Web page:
Early androgen deficiency in infants and young boys with 47,XXY Klinefelter syndrome.
ABSTRACT Klinefelter syndrome (KS) is characterized by the karyotype 47,XXY. In this study, we evaluated the physical and testicular failure phenotypes of infants and young boys with KS.
The evaluation included auxologic measurements, biologic indices of testicular function, and clinical assessment of muscle tone in 22 infants and young boys with KS, ages 1-23 months.
Mean length, weight, and head circumference in SDS were generally within the normal range at -0.3 +/- 1.0, -0.1 +/- 1.4, and 0.0 +/- 1.5, respectively. Mean penile length and testicular volume SDS were -0.9 +/- 0.8 and -1.1 +/- 0.8, indicating significantly reduced penile and testicular size. Mean testosterone levels for the boys < or =6 and >6-23 months were 128 +/- 131 (4.4 +/- 4.5 nmol/l) and 9.5 +/- 7.2 ng/dl (0.3 +/- 0.2 nmol/l), respectively. High-arched palate was observed in 6/17 boys and clinodactyly (5th finger) was observed in 15/16 boys. Hypotonia was evaluated clinically and was noted to be present in 12/17 boys.
The physical phenotype in infants and young boys with KS (1-23 months old) includes normal auxologic measurements and early evidence of testicular failure. Muscle tone was decreased in most of the boys. Testicular volume and penile length were diminished, indicating early androgen deficiency. The neonatal surge in testosterone was attenuated in our KS population. Thus, infants and young boys with KS have evidence of early testicular failure. The etiology of this failure and the clinical role of early androgen replacement require further study.
Article: Fragile X-related element 2 methylation analysis may provide a suitable option for inclusion of fragile X syndrome and/or sex chromosome aneuploidy into newborn screening: a technical validation study.[show abstract] [hide abstract]
ABSTRACT: Purpose:We show that a novel fragile X-related epigenetic element 2 FMR1 methylation test can be used along with a test for sex-determining region Y (SRY) to provide the option of combined fragile X syndrome and sex chromosome aneuploidy newborn screening.Methods:Fragile X-related epigenetic element 2, SRY, and FMR1 CGG repeat analyses were performed on blood and saliva DNA, and in adult and newborn blood spots. The cohort consisted of 159 controls (CGG <40), 187 premutation (CGG 56-170), and 242 full-mutation (CGG ~200-2,000) males and females, 106 sex chromosome aneuploidy individuals, and 151 cytogenetically normal controls.Results:At the 0.435 threshold, fragile X-related epigenetic element 2 analysis in males was robust on both blood DNA and newborn blood spots, with specificity and sensitivity of ~100% for full-mutation genotype. In females, the specificity was 99%, whereas half of full-mutation females were above the 0.435 threshold in both blood DNA and newborn blood spots. Furthermore, at this threshold, the test could not differentiate individuals with Klinefelter syndrome from female controls without using the SRY marker. When combined with SRY analysis, the test was consistent with most results for sex chromosome aneuploidies from karyotyping.Conclusion:Setting specific thresholds for fragile X-related epigenetic element 2 analysis and including the SRY marker provides the option to either include or exclude detection of sex chromosome aneuploidies as part of fragile X syndrome newborn screening.Genet Med advance online publication 11 October 2012Genetics in Medicine (2012); doi:10.1038/gim.2012.134.Genetics in medicine: official journal of the American College of Medical Genetics 10/2012; · 3.92 Impact Factor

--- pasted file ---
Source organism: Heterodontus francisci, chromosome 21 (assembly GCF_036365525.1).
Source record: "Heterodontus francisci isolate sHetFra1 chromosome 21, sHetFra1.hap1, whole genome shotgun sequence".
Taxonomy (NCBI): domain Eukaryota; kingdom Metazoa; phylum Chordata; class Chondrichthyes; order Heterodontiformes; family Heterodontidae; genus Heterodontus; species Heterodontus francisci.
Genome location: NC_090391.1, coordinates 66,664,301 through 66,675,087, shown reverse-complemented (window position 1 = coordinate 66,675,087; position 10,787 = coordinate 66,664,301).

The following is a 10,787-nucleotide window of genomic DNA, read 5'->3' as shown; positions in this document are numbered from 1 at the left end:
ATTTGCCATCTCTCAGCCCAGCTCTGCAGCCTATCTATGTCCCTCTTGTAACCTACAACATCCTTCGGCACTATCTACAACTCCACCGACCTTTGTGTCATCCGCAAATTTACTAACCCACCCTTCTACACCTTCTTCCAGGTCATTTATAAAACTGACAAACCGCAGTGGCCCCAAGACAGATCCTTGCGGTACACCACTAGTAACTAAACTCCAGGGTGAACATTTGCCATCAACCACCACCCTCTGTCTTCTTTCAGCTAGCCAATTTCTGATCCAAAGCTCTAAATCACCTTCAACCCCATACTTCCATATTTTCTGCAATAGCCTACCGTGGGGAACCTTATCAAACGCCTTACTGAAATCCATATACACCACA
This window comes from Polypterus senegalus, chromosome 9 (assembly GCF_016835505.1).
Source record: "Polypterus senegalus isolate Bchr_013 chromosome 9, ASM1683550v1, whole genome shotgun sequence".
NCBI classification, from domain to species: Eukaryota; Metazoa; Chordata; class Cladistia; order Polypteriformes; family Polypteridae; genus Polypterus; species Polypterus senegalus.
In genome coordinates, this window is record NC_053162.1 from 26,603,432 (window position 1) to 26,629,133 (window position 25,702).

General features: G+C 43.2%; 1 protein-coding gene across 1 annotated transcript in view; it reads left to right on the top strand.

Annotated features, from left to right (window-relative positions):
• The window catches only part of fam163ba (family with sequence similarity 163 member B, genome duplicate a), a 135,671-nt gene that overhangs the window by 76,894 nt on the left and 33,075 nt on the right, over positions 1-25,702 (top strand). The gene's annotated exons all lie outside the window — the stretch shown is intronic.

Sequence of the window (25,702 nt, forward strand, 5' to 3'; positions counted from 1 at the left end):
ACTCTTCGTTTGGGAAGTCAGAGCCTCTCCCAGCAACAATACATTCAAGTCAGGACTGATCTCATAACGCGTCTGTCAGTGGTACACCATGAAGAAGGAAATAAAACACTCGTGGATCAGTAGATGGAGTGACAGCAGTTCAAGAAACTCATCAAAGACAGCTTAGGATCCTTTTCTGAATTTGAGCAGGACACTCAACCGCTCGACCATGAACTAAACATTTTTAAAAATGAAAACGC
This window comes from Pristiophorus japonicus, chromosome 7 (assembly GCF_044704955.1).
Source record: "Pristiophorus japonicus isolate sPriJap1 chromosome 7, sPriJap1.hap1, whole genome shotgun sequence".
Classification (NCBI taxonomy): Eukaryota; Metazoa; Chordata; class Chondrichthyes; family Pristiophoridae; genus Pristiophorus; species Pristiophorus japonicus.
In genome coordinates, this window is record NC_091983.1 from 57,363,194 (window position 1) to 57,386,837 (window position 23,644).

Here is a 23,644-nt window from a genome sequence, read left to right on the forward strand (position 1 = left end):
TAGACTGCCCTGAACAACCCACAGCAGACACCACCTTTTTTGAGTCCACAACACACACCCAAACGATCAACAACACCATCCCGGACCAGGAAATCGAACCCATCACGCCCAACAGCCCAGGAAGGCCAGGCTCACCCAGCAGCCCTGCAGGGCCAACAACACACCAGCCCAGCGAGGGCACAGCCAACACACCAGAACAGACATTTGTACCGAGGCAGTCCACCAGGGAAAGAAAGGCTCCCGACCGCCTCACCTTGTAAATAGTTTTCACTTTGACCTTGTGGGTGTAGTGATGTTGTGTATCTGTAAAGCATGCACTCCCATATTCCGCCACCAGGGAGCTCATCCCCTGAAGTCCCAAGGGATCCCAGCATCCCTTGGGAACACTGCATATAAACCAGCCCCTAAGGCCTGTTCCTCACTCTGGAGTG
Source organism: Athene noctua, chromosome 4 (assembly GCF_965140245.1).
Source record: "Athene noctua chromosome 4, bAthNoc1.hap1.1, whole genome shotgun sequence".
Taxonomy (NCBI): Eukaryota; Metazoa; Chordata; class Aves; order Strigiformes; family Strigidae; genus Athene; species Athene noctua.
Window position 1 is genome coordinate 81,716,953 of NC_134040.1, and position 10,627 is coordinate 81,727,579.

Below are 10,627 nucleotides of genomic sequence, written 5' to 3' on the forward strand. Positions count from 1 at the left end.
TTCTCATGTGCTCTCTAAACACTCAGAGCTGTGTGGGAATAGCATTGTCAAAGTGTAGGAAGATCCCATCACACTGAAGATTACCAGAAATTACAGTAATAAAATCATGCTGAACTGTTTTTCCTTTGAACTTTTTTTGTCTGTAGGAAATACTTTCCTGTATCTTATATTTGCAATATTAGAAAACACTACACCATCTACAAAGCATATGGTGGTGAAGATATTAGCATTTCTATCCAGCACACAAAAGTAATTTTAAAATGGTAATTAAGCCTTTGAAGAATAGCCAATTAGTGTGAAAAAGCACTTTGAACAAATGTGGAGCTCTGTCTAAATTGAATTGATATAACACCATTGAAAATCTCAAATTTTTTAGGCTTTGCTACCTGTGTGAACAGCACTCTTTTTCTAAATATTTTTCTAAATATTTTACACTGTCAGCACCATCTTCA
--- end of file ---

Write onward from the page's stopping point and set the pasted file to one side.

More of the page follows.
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ABSTRACT: Klinefelter syndrome (KS) is associated with male infertility, hypogonadism, and learning disability. Morbidity and mortality are increased and the causes behind remain unknown. Is it the chromosome aberration or is it caused by postulated poorer socioeconomic status? The aim of the study was to study the socioeconomic profile in KS and the impact of these factors on mortality. This was a register study using Danish nationwide registries. One thousand forty-nine KS men and 100,824 controls were included. Information concerning cohabitation, fatherhoods, level of education, income, retirement, and death were obtained. Two hundred four KS and 14,725 controls died during the study period. For the socioeconomic parameters, median age at first relevant episode was calculated. Cohabitation, fatherhood, educational level, and retirement were analyzed using Cox regression, and income was analyzed using conditional logistic regression. Both analyses using each case and his matched controls as one stratum. KS men had significantly fewer partnerships [hazard ratio (HR) 0.66] and entered them later (median age 27.1 vs. 24.6 yr), fewer fatherhoods (HR 0.24),and they occurred later (median age 32.0 vs. 27.0 yr), lower educational level (HR 0.27), and lower income and were retired at an earlier age (43.5 vs. 60.3 yr). Mortality among KS men was significantly increased (HR 1.9), and after adjustment for cohabitation and educational status, mortality was still significantly increased (HR 1.5). A severely inferior outcome in all investigated socioeconomic parameters compared with the background population was present and mortality was increased and may partially be caused by the poorer socioeconomic status.The Journal of clinical endocrinology and metabolism 05/2011; 96(7):2098-104. · 6.50 Impact Factor
The Journal of clinical endocrinology and metabolism 02/2013; 98(2):31A-2A. · 6.50 Impact Factor